Boogeyman de Jour - By Michael Gaddy - Price of Liberty
Boogeyman de Jour
By Michael Gaddy
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May 01, 2006

The grand design of George H.W. Bush and Dick Cheney was to leave Saddam Hussein in power in Iraq after the first Gulf War that "ended" in February of 1991. Coalition forces were poised on the banks of the Euphrates River, ready to enter Baghdad and capture or kill Saddam, but how can you keep Boobus Americanus scared and into his wallet if you do not have an appropriately scary villain?

Once Saddam had been captured in December of ’03, some months after "major combat operations had ended," as announced by Dubya on the flight deck of the USS Abraham Lincoln, a new villain had to be created when the insurgency refused to roll over and play dead for the conquering hero. Materializing out of nowhere to head the insurgency and cut off a few heads was none other than, Abu Musab al-Zarqawi.

Several months ago, several writers, myself included, questioned the very existence of this ghost-like villain who was at once everywhere, yet nowhere to be found, leading the insurgents in their war against the wonderful forces bent on forcing democracy, at the point of a gun, on those who had not the good sense to request it.

Now, after a plethora of hard evidence has been published that points to Bush, Cheney and company as liars, torturers and leakers, others are beginning to wonder if Zarqawi is as powerful as our government claims.

Contacts in the military intelligence fields have their doubts Zarqawi exists based on some pretty sound reasoning. First of all is the 25 million dollar reward being offered for his capture. In the war torn country of Iraq, poverty and unemployment abound. Damn good intelligence can be bought on the street for $100. Some people in Iraq have even turned over members of their own family to coalition forces for money. To believe that no one would drop a dime or an email on Zarqawi for 25 million dollars is preposterous.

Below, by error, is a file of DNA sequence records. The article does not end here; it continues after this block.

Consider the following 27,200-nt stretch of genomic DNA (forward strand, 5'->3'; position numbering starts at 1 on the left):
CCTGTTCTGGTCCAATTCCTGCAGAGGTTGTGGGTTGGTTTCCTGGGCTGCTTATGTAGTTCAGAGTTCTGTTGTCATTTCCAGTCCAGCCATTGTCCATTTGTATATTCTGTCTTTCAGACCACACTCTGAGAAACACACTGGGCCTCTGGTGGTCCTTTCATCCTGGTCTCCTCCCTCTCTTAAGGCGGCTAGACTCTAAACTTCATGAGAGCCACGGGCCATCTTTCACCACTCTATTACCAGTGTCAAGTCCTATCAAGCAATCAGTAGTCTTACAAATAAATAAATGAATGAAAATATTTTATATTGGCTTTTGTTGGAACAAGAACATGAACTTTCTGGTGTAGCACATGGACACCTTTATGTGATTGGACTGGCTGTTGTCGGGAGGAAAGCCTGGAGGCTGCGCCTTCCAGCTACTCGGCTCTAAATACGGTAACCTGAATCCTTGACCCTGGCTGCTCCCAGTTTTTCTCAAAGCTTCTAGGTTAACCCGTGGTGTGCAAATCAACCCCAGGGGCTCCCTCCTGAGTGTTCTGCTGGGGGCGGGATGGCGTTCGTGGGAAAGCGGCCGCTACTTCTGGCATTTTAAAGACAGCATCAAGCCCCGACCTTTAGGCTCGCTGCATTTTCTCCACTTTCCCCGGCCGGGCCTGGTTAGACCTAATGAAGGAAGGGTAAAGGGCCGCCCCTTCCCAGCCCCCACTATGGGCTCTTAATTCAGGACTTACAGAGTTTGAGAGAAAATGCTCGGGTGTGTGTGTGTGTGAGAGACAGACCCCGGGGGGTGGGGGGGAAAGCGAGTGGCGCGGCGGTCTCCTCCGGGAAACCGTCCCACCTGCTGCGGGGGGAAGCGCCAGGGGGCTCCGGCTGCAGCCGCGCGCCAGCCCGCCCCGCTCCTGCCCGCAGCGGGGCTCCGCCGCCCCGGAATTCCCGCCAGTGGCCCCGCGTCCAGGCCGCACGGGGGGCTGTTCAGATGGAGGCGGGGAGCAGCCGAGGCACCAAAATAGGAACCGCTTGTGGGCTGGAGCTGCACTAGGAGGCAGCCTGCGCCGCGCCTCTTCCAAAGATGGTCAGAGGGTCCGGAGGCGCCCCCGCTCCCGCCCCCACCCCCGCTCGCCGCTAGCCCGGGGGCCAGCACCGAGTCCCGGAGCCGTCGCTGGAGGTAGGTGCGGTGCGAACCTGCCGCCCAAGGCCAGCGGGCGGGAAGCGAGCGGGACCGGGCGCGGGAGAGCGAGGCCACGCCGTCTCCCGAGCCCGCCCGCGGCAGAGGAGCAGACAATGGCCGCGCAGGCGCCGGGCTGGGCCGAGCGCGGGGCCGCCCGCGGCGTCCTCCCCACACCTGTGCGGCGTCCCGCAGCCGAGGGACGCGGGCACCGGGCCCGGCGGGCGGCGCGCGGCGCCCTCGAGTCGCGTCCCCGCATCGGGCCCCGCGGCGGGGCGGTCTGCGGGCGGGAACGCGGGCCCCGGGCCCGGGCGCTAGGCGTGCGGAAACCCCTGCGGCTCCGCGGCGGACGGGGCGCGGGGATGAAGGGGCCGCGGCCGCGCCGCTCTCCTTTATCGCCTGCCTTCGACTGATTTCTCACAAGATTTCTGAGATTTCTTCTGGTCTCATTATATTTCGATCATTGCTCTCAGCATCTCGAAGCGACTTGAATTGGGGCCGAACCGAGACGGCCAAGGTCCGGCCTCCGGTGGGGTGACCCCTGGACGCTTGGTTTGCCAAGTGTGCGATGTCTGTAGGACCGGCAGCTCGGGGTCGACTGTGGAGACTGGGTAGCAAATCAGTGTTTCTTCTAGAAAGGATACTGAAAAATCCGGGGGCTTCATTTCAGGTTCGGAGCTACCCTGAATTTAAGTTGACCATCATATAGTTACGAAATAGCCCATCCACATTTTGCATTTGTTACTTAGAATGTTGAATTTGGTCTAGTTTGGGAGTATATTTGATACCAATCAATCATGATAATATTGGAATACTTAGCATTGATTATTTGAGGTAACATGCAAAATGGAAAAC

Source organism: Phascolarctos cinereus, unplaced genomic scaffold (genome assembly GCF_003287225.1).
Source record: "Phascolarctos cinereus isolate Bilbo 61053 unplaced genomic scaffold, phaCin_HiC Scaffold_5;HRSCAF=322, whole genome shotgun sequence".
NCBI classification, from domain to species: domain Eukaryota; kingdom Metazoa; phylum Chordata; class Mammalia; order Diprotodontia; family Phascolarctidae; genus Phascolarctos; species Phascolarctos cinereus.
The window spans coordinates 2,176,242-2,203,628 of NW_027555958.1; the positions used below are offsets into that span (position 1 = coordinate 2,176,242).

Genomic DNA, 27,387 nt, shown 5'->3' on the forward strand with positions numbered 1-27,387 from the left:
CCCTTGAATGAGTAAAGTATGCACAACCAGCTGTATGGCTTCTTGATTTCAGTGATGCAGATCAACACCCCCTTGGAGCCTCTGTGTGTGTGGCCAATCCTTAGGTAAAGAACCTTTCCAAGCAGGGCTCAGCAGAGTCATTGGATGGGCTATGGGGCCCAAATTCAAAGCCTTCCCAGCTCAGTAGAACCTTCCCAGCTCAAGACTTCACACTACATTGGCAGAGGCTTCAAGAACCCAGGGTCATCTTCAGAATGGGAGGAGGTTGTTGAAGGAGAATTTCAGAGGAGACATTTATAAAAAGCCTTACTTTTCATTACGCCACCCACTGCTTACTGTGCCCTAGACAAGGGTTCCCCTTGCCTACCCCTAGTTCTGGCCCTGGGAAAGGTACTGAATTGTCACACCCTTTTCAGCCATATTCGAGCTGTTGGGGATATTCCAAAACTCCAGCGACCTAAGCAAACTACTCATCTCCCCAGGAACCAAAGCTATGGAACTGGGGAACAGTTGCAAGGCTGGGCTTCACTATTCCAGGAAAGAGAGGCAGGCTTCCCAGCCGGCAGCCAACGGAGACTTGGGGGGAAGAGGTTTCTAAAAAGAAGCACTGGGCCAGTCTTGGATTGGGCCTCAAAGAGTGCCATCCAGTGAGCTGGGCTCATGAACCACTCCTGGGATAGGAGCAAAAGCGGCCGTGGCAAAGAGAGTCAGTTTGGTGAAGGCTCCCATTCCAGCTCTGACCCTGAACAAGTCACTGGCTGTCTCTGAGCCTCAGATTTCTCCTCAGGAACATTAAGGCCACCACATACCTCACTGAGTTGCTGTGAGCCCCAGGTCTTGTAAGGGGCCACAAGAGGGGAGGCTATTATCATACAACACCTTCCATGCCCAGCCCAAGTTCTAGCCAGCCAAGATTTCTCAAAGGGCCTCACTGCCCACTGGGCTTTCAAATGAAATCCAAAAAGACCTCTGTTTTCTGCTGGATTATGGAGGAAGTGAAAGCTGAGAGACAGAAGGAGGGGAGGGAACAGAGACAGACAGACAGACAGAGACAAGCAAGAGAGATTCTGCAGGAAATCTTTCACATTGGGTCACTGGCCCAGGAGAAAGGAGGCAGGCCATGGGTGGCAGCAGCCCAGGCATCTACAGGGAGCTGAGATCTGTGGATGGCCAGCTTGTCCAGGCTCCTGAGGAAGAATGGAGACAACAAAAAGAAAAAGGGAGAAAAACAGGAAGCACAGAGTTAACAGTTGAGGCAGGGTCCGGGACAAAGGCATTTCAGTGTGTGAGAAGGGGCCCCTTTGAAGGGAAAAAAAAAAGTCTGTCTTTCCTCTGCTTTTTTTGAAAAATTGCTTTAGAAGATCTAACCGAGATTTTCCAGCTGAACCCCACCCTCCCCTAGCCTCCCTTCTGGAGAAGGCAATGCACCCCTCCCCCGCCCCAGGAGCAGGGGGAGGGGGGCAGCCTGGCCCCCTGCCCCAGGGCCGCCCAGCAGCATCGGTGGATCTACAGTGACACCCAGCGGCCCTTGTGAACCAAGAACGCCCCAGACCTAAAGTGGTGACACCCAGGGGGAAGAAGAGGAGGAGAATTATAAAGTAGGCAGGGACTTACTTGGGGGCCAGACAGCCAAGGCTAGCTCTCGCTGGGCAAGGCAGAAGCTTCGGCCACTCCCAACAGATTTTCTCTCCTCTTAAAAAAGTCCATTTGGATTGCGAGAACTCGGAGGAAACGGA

Another reason to disbelieve the government’s line on Zarqawi is the flow of intelligence concerning his supposed activities. The vast majority of intelligence on Zarqawi flows from top to bottom; in other words, the intelligence on Zarqawi comes from higher commands in the military structure while intelligence flowing from the collection activities of the intelligence operatives on the ground, in combat, involving Zarqawi, are nonexistent. If Zarqawi was as active as we are led to believe, traveling with an entourage of bodyguards, someone on the ground would see this activity and certainly put themselves in line for 25 million. Intelligence flowing from top to bottom only is a sure sign of fabricated intelligence.

When U.S. Army forces captured Abu Talha, known as the Emir of Mosul, in June of 2005, the Multi-National Force-Iraq website claimed Talha was Zarqawi’s "most trusted military commander." While it is believed information obtained from Talha was directly responsible for the capture of Abu Bara and Mullah Mehdi within a month of Talha’s capture, Talha consistently claimed to have never even seen Zarqawi! Considering the interrogation techniques now in vogue in our military, one would have to believe if Talha gave up his underlings, he would surely have given up Zarqawi, if he had any information on him at all.

Another reason to doubt Zarqawi is leading the insurgency is our hi-tech ability to locate anyone in the country who uses a cell phone and the ability to direct a J-Dam laser-guided 500lb bomb to their exact location. Cell phones are the almost exclusive form of communication used by the insurgency in Iraq. Our signal intelligence units, traveling throughout Iraq, are able to pinpoint the exact location of a particular cell phone using a 10-digit grid. If the major form of communication within the insurgency is the cell phone, and if one particular individual (Zarqawi) is commanding the activities of his forces, he must be using a cell phone. Inside sources tell me that was how Abu Talha was captured.

Lies permeate the entire Iraq fiasco, from the reasons perpetrated on the American public to justify the invasion, to the stories of Jessica Lynch and Pat Tillman. Can we dare believe anything that emanates from the mouths of those connected to the state and their war machine? A seemingly valid question would be: if the head of al-Qaeda in Iraq does not exist, could it be that al-Qaeda itself does not exist to the extent claimed by the state?

But, with a boogeyman de jour, some manufactured intelligence and a few fake videos; Boobus will continue to toe the line and beg for protection from those who have turned their wartime technology on him.

Michael Gaddy [send him mail], an Army veteran of Vietnam, Grenada, and Beirut, lives in the Four Corners area of the American Southwest. He is also the honorary editor for The Price of Liberty.


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